odds, she still maintained a sense of hope
that she would someday return home.
As her captors intensified their cruelty,
her coping methods evolved from
humanistic approaches to more mental
ones, as she dove deep within herself to
the essence of her being, seeking a place
of peace and light. She continually drew
upon her memories and hopes to keep
A FACE OF RESILIENCY
What was it really like for Amanda,
living in a state of continual torture for
months on end? Can anyone survive that
type of unrelenting abuse, or would some
perish under the weight of their own
physical trauma and emotional
hopelessness? “Resilient” is a word used
often to describe Amanda and others who
survive – and even manage to thrive
– after unspeakable horror. In fact, the
ability to survive and bounce back from
difficult circumstances is a prominent
topic of psychological research today.
Amanda embraces the fact that she has
become one of the faces of resiliency.
When reading about resiliency in the
psychological research literature, one
quite literally finds Amanda’s name in it.
A 2014 article in the European Journal of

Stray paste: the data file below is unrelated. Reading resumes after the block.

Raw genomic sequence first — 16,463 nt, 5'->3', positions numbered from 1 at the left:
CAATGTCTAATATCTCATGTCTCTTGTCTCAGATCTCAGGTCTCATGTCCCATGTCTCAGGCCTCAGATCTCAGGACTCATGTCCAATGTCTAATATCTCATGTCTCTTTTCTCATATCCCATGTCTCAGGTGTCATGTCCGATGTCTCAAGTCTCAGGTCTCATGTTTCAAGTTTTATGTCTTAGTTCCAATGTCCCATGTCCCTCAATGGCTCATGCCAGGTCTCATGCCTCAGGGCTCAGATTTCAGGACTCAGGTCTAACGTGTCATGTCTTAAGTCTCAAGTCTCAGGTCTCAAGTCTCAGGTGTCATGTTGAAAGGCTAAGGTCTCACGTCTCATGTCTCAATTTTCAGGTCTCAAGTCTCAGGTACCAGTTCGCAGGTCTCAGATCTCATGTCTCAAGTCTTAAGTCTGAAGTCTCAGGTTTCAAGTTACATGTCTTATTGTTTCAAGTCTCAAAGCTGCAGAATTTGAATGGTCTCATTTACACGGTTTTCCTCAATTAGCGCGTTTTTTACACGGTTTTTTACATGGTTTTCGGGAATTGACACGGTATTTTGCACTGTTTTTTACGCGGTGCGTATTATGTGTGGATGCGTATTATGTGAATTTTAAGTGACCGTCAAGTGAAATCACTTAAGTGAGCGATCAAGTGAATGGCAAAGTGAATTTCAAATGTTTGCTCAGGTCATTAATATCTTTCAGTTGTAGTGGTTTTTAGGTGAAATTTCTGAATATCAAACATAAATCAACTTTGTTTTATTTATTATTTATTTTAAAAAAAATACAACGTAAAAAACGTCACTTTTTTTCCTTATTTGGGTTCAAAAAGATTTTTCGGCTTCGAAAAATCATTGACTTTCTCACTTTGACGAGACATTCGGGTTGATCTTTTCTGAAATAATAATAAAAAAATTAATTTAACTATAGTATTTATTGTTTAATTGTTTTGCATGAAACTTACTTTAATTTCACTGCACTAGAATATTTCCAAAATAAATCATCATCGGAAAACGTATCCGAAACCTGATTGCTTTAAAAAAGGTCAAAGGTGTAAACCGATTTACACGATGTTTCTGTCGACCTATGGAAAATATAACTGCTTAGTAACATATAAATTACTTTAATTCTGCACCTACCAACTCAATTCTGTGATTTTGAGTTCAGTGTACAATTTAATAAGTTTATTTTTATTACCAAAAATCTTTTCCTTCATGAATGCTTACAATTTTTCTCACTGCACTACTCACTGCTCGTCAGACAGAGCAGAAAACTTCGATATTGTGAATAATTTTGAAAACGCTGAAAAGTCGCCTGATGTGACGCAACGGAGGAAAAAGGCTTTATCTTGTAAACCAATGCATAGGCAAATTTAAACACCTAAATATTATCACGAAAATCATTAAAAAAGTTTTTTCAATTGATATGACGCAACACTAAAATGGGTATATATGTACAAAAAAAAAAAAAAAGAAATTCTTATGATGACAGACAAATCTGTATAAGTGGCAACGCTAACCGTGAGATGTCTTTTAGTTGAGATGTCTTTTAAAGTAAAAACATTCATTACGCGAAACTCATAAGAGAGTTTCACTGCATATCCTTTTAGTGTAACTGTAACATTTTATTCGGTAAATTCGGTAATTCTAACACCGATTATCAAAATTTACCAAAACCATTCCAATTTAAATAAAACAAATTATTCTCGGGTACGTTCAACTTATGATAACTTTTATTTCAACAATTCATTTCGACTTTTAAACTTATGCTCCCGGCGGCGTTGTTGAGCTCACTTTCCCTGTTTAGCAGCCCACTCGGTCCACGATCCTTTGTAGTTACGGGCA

Psychotraumatology cites Amanda’s
story recounting the 29th annual meeting
of the International Society for Traumatic
Stress studies, in which she participated.
“SEEING HIS IMAGE
HAS JUST BEEN
According to her own account, Amanda
continues to work on forgiving both her
captors and herself. It’s a process, she
says, more than a decision – a place she
aspires to so she can free herself from
negative emotions like anger and hatred.
Her progress was sorely tested in June of
2015 when her key captor, Ali Omar
Ader, was arrested in Ottawa, having
been lured there on the premise of book
publicity in connection with the
abductions. When his photo was widely
released throughout the Canadian media,
Amanda was completely traumatized.